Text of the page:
Both physical and digital solidarity networks are as crucial during the pandemic. Laura gave the example of Paraisopolis, an Islamic favela in Sao Paulo of 70,000 inhabitants who had to improvise to tackle challenges such as basic urban services as the state was not helping. The community elected 420 street presidents, essentially volunteers responsible for monitoring cases, organising food and health care, and fighting fake news disseminations - a serious issue in Brazil. Each street president was assigned a street, taking care of 50 homes, and the system was entirely self-managed. The result was a much lower mortality rate at 21.7 per 100,000 people, less than half of the municipal average of 56.2, proving the importance of solidarity and creativity of the people in face of this situation. Laura also observed a pervasive spread of local initiatives with global reach such as Spanish network Frena la Curva and local neighbourhood network Vizinhos de Aveiro. Applying the same improvisation mindset, “making for emergency” proved to be another significant concept. For example, people self-organized to put sinks in the streets and next to food markets. Brazilian Network for Collaborative Urbanism is a network that connects NGOs across the country, many of which initiated the first wave of actions in response to the pandemic, but the main challenge lies in the maintenance of street sinks and other initiatives, and to become sustainable in terms of time and financial commitments. A wider scale direction is to look at changes in public policy and country infrastructure.

Do what you need with what you have...involving people and the available resources.

Magdalena Rembeza
Assistant Professor, Faculty of Architecture, Gdańsk University of Technology (GUT), Poland

Magdalena felt that the pandemic brought anxiety and depression, forced people to isolate themselves and further social atomizations, yet it also revealed more clearly political, economic, ecological and artistic alternatives. New alliances, activist models, initiatives, democratic solutions emerged, creating the possibility for a different model for public space and city. The pandemic also forced us to think about two key questions: How the city and public space will evolve and should change? What is/ should be the new role of art in public spaces? Magdalena saw this as a possibility rather than a lost chance and further illustrated this with cases in Poland. In capital Warsaw, four large murals with messages such as “will be fine” and “head’s up” were put up for several weeks at busiest locations in the city centre, giving hope to people, serving as “a light at the end of the tunnel and hope for a better tomorrow”. Another mural project in the city aimed at expressing gratitude to medical professionals and was a collaborative effort of multiple stakeholders, including the media company who came up with the idea, the design studio which helped with painting, and the housing community who provided the wall, everyone resigned from a share of honorarium.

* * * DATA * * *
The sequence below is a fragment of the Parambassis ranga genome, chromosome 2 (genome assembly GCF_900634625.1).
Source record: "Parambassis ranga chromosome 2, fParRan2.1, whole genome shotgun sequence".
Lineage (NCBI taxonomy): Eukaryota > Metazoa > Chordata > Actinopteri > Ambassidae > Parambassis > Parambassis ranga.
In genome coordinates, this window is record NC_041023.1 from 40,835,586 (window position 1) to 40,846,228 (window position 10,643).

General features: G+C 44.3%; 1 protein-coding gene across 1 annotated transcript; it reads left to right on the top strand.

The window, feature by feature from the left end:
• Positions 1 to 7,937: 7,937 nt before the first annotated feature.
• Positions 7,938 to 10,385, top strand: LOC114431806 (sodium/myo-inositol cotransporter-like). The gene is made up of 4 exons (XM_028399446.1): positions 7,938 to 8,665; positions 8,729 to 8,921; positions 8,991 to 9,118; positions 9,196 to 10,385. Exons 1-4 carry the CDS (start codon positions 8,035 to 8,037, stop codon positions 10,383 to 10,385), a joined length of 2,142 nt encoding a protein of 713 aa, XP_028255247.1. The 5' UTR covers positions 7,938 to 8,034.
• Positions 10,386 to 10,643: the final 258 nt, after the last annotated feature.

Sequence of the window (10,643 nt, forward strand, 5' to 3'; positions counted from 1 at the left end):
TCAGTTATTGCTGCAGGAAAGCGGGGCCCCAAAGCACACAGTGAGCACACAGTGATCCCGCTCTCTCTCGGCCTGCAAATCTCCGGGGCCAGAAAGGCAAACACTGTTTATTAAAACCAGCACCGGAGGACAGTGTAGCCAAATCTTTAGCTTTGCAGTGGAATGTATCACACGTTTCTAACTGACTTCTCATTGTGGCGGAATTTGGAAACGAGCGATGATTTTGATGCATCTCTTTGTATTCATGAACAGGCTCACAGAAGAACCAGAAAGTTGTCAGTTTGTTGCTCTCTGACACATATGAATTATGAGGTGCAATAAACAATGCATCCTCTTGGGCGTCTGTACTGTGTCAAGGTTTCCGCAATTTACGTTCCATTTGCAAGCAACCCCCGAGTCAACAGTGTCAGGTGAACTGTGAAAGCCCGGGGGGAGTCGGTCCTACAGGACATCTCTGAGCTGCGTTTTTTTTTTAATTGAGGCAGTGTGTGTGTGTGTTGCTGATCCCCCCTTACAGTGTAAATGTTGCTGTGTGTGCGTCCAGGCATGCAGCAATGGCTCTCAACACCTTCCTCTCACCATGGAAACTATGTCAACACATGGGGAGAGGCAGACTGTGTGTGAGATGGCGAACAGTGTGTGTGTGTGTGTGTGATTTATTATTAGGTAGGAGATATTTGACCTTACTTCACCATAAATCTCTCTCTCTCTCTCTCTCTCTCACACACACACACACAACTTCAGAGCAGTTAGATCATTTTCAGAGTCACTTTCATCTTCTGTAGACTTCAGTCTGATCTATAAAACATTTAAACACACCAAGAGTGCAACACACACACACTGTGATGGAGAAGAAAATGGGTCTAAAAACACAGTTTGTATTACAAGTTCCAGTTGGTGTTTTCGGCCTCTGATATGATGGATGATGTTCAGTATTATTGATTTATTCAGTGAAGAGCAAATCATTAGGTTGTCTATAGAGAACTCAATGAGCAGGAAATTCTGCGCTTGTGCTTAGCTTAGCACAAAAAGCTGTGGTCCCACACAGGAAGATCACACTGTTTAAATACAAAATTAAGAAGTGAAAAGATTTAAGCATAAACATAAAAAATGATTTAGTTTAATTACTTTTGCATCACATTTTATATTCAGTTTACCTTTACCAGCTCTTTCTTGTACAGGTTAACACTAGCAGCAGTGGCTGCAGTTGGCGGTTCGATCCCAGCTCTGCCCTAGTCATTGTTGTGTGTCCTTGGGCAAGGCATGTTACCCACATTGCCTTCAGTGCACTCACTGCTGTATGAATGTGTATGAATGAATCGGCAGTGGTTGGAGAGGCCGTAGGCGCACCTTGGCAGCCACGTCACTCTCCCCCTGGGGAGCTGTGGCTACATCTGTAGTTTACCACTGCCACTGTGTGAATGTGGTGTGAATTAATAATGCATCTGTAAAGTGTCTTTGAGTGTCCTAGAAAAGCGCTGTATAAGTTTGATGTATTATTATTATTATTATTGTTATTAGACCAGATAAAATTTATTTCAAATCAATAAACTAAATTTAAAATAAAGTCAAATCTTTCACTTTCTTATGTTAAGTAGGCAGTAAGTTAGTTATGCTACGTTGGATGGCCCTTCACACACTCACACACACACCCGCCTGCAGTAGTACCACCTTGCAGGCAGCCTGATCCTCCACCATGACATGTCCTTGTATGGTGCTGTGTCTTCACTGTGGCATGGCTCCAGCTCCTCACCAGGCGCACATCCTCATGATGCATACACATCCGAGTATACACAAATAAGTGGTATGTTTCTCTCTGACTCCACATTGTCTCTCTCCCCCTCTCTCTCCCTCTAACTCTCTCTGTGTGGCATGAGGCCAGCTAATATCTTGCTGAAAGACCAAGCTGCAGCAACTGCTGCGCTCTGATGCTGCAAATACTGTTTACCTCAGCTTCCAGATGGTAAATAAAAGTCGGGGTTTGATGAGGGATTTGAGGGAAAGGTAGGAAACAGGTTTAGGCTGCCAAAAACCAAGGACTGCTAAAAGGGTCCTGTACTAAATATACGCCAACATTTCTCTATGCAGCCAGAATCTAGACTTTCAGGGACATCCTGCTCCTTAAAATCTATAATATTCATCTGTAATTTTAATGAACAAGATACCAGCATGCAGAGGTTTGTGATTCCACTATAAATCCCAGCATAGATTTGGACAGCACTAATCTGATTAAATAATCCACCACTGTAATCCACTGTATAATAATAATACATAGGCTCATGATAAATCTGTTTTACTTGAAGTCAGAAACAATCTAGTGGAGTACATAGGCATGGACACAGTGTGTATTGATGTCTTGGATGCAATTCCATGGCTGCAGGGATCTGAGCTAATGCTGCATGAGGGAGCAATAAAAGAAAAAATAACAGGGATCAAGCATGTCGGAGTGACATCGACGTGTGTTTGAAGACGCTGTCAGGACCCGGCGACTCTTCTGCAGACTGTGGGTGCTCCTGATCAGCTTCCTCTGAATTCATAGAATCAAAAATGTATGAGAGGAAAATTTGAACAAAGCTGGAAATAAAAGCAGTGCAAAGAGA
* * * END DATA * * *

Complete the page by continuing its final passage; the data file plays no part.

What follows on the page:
The case in Gdynia helped raise awareness of mask-wearing as it appeared to be an issue for some, even though it was mandatory in public spaces nationwide. Since mid-April, two buses were driven in the city with large ‘masks’ at their front. Similar acts were found in other cities, such as painted bus with ‘mask’ and thank you messages in Szczecin and masks on statues in Sosnowiec. On another hand, the Design Institute in Kielce organized a competition of public space in times of plague. The winner was a manual communicator that aimed at building and strengthening social bonds, its simple design allowed people to leave their telephone numbers and offer help, facilitating many young people to help older persons via everyday grocery shopping during the pandemic. Magdalena summarized her sharing by stating how art in public space during COVID served as a tool to give hope, strengthen awareness, enhance social integrity and connection, and express gratitude. Particularly, she stressed the importance of grassroots artistic initiatives in public space, the necessity of positive arts messages in public space, and she believed that art interventions could be tools for future transformations of public space.